pdbkwm | Sep 8, 2014 |
Nina is a typical teenage girl searching for her own identity and chasing after boys. This isn’t a normal coming of age novel because this girl is Pakistani Muslim. She not only has to deal with boy crushes, peer pressure, grades, and school, but also the pressure of her mother with following the responsibilities and traditions of being a Pakistani girl. ( )
  Backus2 | Oct 22, 2013 |
An interesting take on teen angst from a Muslim perspective, with an engaging narrator and a sympathetic portrayal of her strict but loving family. Unlike most mainstream American young adult novels, the narrator struggles to reconcile her own personal desires with the demands of her culture, and finds that sacrifice has its own rewards. This book would probably make a valuable addition to high school libraries, with its likable characters and balanced depiction of Islamic values. As a general read, however, it falters in some key spots. The narrator's sudden and radical burst of self-acceptance, the turning point of the plot, seems to come out of nowhere, and feels false. The ending, too, is a little pat. Overall, good but not great; will probably spark good discussion for students. ( )
  paperloverevolution | Mar 30, 2013 |
Do I think this book does a pretty good job of explaining what it's like to be a Pakistani Muslim female teen in America? From what little I know, yes. However, I think it is marred by the narrator's sudden change in personality at the end of the book. She suddenly gets super introspective which I found weird. ( )
  scote23 | Mar 30, 2013 |
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for Faisal
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I’m a giant in the sky flying over crimson-roofed houses, dressed in a wool turtleneck and jeans.
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Amazon.com Product Description (ISBN 0374370117, Hardcover)

If Nina Khan were to rate herself on the unofficial Pakistani prestige point system – the one she’s sure all the aunties and uncles use to determine the most attractive marriage prospects for their children – her scoring might go something like this:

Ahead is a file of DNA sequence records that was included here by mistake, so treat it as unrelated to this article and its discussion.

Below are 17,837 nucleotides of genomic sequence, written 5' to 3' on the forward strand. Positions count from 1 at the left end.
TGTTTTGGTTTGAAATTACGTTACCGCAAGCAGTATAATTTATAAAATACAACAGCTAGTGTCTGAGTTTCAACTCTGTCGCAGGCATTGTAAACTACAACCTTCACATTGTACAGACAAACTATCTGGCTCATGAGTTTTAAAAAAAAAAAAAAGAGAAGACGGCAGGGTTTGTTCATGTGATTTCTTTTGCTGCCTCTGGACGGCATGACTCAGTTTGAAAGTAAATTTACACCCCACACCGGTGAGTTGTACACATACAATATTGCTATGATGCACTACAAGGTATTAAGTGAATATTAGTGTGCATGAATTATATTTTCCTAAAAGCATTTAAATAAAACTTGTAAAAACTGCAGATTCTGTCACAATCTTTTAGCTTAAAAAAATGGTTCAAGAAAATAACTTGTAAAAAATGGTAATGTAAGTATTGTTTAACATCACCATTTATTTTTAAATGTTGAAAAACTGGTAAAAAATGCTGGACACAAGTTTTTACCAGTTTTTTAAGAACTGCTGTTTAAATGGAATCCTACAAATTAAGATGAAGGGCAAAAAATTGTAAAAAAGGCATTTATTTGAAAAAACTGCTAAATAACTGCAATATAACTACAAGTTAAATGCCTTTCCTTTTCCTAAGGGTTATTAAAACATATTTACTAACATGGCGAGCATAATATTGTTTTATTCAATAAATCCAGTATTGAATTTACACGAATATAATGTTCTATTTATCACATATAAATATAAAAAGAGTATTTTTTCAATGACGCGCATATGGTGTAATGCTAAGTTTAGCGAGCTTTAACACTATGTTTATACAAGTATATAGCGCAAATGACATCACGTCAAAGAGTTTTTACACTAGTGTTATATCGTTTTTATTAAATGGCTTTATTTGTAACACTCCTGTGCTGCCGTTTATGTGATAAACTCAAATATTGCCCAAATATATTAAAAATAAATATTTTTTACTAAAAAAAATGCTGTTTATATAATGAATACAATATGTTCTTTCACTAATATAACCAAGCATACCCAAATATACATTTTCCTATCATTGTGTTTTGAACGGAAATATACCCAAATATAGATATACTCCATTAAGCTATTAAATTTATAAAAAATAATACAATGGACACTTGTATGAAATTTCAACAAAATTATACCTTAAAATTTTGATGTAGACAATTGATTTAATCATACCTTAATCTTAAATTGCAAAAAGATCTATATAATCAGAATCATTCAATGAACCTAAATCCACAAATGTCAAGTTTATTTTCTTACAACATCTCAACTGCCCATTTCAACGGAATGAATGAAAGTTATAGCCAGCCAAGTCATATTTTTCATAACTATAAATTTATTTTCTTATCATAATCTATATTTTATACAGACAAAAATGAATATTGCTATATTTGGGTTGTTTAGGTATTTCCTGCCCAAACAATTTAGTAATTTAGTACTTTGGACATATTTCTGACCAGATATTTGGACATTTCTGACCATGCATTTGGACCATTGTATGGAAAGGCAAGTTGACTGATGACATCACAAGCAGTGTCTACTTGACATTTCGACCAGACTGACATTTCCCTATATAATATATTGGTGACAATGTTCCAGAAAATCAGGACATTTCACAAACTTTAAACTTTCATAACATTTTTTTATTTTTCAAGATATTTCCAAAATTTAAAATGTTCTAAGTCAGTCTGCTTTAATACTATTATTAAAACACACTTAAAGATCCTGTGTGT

+2 points
for getting excellent grades
–3 points for failing to live up to expectations set by genius older sister
+4 points for dutifully obeying parents and never, ever going to parties, no matter how antisocial that makes her seem to everyone at Deer Hook High
–1 point for harboring secret jealousy of her best friends, who are allowed to date like normal teenagers
+2 points for never drinking an alcoholic beverage
–10 points for obsessing about Asher Richelli, who talks to Nina like she’s not a freak at all, even though he knows that she has a disturbing line of hair running down her back

In this wryly funny debut novel, the smart, sassy, and utterly lovable Nina Khan tackles friends, family, and love, and learns that it’s possible to embrace two very different cultures – even if things can get a little bit, well, hairy.

(retrieved from Amazon Thu, 12 Mar 2015 18:00:16 -0400)

(see all 2 descriptions)

Nina Khan is not just the only Asian or Muslim student in her small-town high school in upstate New York, she is also faces the legacy of her "Supernerd" older sister, body hair, and the pain of having a crush when her parents forbid her to date.